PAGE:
Like the waters at Marah, God was able to make sweet these bitter experiences as he provided his deliverance from Satan who seeks to destroy God’s good creation. Now I realize that all of these instances could have turned out much differently: I could have had a worse injury or even died; Ron could have had a worse injury or even died; Rango could have died. And had any of these worse possibilities occurred, I’m certain that our Good Shepherd would have been right there in the midst of them. But these worse possibilities didn’t occur. Not this time. Instead, our kind Lord allowed me to experinece his goodness even in the midst of suffering. His kindness opened my eyes to his love. What is more, I know that these temporary deliverances from evil are but a foretaste of his ultimate deliverance from evil, death, and suffering that our loving Father, Son, and Holy Spirit provides in and through Christ Jesus and him alone to those who believe and receive him.
Dear ones, I pray that as we hear God’s Word, we wouldn’t simply hear it but would listen to it carefully and do what is right in God’s eyes, paying attention to his commands and keeping all his decrees;
I pray that as we hear God’s Word, we wouldn’t simply listen to it and deceive ourselves by ignoring it but would ask the Holy Spirit for the desire and strength to do what it says; that we would look into his Word intently, and experience the freedom of living a life that is free from sin;
For it is by reading and obeying his Word that we’re enabled by his Holy Spirit to know him; it is by reading and obeying his Word that he makes his presence and love known to us; it is by reading and obeying his Word that we’re enabled to know and receive God’s blessing, knowing that his commands and decrees are ever for the good of those who heed them.
Let us pray.
Benediction: Hebrews 13:20–21 20 Now may the God of peace, who through the blood of the eternal covenant brought back from the dead our Lord Jesus, that great Shepherd of the sheep, 21 equip you with everything good for doing his will, and may he work in us what is pleasing to him, through Jesus Christ, to whom be glory for ever and ever. Amen.
 Revelation 12:9: The great dragon was hurled down—that ancient serpent called the devil, or Satan, who leads the whole world astray. He was hurled to the earth, and his angels with him.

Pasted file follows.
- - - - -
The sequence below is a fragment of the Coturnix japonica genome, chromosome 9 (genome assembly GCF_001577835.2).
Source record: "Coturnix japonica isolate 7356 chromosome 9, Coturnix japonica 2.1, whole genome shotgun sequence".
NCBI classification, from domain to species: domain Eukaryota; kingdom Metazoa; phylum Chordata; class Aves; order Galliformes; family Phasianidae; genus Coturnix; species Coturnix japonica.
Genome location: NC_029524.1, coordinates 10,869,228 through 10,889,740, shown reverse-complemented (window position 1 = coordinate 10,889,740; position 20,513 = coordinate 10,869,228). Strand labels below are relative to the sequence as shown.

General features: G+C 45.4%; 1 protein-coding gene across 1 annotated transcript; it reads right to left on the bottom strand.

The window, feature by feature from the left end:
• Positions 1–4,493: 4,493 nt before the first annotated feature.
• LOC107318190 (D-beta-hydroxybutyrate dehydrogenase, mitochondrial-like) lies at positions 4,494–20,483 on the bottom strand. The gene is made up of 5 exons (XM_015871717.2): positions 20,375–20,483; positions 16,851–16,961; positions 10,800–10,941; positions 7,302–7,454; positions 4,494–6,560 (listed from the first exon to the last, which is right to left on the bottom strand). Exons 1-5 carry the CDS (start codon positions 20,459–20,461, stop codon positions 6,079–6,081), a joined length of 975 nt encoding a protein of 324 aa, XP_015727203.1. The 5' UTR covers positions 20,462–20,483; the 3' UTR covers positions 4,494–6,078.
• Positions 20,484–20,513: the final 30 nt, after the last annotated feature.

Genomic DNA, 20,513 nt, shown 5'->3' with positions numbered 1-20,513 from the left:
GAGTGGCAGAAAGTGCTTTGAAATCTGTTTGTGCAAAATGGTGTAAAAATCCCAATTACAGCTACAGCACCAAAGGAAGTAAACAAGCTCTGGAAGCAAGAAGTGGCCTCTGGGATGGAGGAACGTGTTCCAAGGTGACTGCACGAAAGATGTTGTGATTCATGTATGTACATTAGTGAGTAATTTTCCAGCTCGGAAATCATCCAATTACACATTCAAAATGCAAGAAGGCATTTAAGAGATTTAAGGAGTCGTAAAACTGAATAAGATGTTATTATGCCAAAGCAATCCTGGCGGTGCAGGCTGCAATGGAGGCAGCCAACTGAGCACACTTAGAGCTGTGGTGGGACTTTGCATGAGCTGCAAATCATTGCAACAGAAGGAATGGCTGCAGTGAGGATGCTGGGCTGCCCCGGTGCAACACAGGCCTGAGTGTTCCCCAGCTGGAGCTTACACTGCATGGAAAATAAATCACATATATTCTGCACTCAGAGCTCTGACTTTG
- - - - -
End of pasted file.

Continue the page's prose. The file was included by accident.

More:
James 4:8.
 Exodus 15:9: The enemy boasted, ‘I will pursue, I will overtake them. I will divide the spoils; I will gorge myself on them. I will draw my sword and my hand will destroy them.’
 Exodus 15:1: Then Moses and the Israelites sang this song to the Lord: “I will sing to the Lord, for he is highly exalted. Both horse and driver he has hurled into the sea.
 Exodus 15:20–21: 20 Then Miriam the prophet, Aaron’s sister, took a timbrel in her hand, and all the women followed her, with timbrels and dancing. 21 Miriam sang to them: “Sing to the Lord, for he is highly exalted. Both horse and driver he has hurled into the sea.”
 Exodus 12:37–38: 37 The Israelites journeyed from Rameses to Sukkoth. There were about six hundred thousand men on foot, besides women and children. 38 Many other people went up with them, and also large droves of livestock, both flocks and herds.
 Exodus 14:10–12: 10 As Pharaoh approached, the Israelites looked up, and there were the Egyptians, marching after them. They were terrified and cried out to the Lord. 11 They said to Moses, “Was it because there were no graves in Egypt that you brought us to the desert to die? What have you done to us by bringing us out of Egypt? 12 Didn’t we say to you in Egypt, ‘Leave us alone; let us serve the Egyptians’? It would have been better for us to serve the Egyptians than to die in the desert!”
 Others translate as a “log” or “a tree.”
 Later, after giving Israel the law, the LORD similarly stated the two sides of this: Positively, Deuteronomy 7:12–16: 12 If you pay attention to these laws and are careful to follow them, then the Lord your God will keep his covenant of love with you, as he swore to your ancestors. 13 He will love you and bless you and increase your numbers. He will bless the fruit of your womb, the crops of your land—your grain, new wine and olive oil—the calves of your herds and the lambs of your flocks in the land he swore to your ancestors to give you. 14 You will be blessed more than any other people; none of your men or women will be childless, nor will any of your livestock be without young. 15 The Lord will keep you free from every disease. He will not inflict on you the horrible diseases you knew in Egypt, but he will inflict them on all who hate you. 16 You must destroy all the peoples the Lord your God gives over to you. Do not look on them with pity and do not serve their gods, for that will be a snare to you. And, negatively, Deuteronomy 28:58–63: 58 If you do not carefully follow all the words of this law, which are written in this book, and do not revere this glorious and awesome name—the Lord your God— 59 the Lord will send fearful plagues on you and your descendants, harsh and prolonged disasters, and severe and lingering illnesses. 60 He will bring on you all the diseases of Egypt that you dreaded, and they will cling to you. 61 The Lord will also bring on you every kind of sickness and disaster not recorded in this Book of the Law, until you are destroyed. 62 You who were as numerous as the stars in the sky will be left but few in number, because you did not obey the Lord your God. 63 Just as it pleased the Lord to make you prosper and increase in number, so it will please him to ruin and destroy you. You will be uprooted from the land you are entering to possess.